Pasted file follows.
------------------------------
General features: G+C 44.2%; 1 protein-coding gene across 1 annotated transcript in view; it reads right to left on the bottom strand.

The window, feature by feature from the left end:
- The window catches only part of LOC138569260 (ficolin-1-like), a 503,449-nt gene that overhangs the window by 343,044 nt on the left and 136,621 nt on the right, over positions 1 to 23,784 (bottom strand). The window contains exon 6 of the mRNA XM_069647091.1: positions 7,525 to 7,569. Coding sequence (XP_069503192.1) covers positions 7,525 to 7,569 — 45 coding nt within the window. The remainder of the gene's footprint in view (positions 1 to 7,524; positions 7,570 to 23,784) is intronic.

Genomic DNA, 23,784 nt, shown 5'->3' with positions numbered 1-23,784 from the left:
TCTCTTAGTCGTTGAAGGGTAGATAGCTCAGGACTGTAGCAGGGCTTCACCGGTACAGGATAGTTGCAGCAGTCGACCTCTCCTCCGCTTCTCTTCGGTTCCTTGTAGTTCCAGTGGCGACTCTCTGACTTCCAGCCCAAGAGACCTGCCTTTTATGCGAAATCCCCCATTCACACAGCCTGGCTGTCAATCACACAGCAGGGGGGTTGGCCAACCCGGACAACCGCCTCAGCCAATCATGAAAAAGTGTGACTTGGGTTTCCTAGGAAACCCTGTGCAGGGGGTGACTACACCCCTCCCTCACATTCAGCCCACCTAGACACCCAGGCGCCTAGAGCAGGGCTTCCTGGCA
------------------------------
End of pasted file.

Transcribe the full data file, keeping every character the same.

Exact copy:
General features: G+C 44.2%; 1 protein-coding gene across 1 annotated transcript in view; it reads right to left on the bottom strand.

The window, feature by feature from the left end:
- The window catches only part of LOC138569260 (ficolin-1-like), a 503,449-nt gene that overhangs the window by 343,044 nt on the left and 136,621 nt on the right, over positions 1 to 23,784 (bottom strand). The window contains exon 6 of the mRNA XM_069647091.1: positions 7,525 to 7,569. Coding sequence (XP_069503192.1) covers positions 7,525 to 7,569 — 45 coding nt within the window. The remainder of the gene's footprint in view (positions 1 to 7,524; positions 7,570 to 23,784) is intronic.

Genomic DNA, 23,784 nt, shown 5'->3' with positions numbered 1-23,784 from the left:
TCTCTTAGTCGTTGAAGGGTAGATAGCTCAGGACTGTAGCAGGGCTTCACCGGTACAGGATAGTTGCAGCAGTCGACCTCTCCTCCGCTTCTCTTCGGTTCCTTGTAGTTCCAGTGGCGACTCTCTGACTTCCAGCCCAAGAGACCTGCCTTTTATGCGAAATCCCCCATTCACACAGCCTGGCTGTCAATCACACAGCAGGGGGGTTGGCCAACCCGGACAACCGCCTCAGCCAATCATGAAAAAGTGTGACTTGGGTTTCCTAGGAAACCCTGTGCAGGGGGTGACTACACCCCTCCCTCACATTCAGCCCACCTAGACACCCAGGCGCCTAGAGCAGGGCTTCCTGGCA